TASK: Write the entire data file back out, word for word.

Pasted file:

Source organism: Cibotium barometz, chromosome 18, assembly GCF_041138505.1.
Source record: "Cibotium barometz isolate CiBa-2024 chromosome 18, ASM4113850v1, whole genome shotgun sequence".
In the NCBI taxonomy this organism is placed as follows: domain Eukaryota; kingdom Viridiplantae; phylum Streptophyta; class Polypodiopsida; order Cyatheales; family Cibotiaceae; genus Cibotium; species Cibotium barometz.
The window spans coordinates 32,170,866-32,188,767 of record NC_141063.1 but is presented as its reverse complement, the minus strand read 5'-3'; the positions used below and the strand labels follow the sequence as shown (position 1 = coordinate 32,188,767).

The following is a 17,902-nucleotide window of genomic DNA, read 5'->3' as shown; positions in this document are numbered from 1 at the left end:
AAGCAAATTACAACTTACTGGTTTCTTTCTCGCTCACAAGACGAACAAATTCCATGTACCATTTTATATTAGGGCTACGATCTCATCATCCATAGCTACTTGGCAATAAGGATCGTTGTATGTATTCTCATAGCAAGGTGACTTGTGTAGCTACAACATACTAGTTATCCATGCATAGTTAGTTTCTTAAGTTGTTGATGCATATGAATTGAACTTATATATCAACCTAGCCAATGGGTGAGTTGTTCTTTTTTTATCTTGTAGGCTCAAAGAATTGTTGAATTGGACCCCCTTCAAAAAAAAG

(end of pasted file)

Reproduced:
Source organism: Cibotium barometz, chromosome 18, assembly GCF_041138505.1.
Source record: "Cibotium barometz isolate CiBa-2024 chromosome 18, ASM4113850v1, whole genome shotgun sequence".
In the NCBI taxonomy this organism is placed as follows: domain Eukaryota; kingdom Viridiplantae; phylum Streptophyta; class Polypodiopsida; order Cyatheales; family Cibotiaceae; genus Cibotium; species Cibotium barometz.
The window spans coordinates 32,170,866-32,188,767 of record NC_141063.1 but is presented as its reverse complement, the minus strand read 5'-3'; the positions used below and the strand labels follow the sequence as shown (position 1 = coordinate 32,188,767).

The following is a 17,902-nucleotide window of genomic DNA, read 5'->3' as shown; positions in this document are numbered from 1 at the left end:
AAGCAAATTACAACTTACTGGTTTCTTTCTCGCTCACAAGACGAACAAATTCCATGTACCATTTTATATTAGGGCTACGATCTCATCATCCATAGCTACTTGGCAATAAGGATCGTTGTATGTATTCTCATAGCAAGGTGACTTGTGTAGCTACAACATACTAGTTATCCATGCATAGTTAGTTTCTTAAGTTGTTGATGCATATGAATTGAACTTATATATCAACCTAGCCAATGGGTGAGTTGTTCTTTTTTTATCTTGTAGGCTCAAAGAATTGTTGAATTGGACCCCCTTCAAAAAAAAG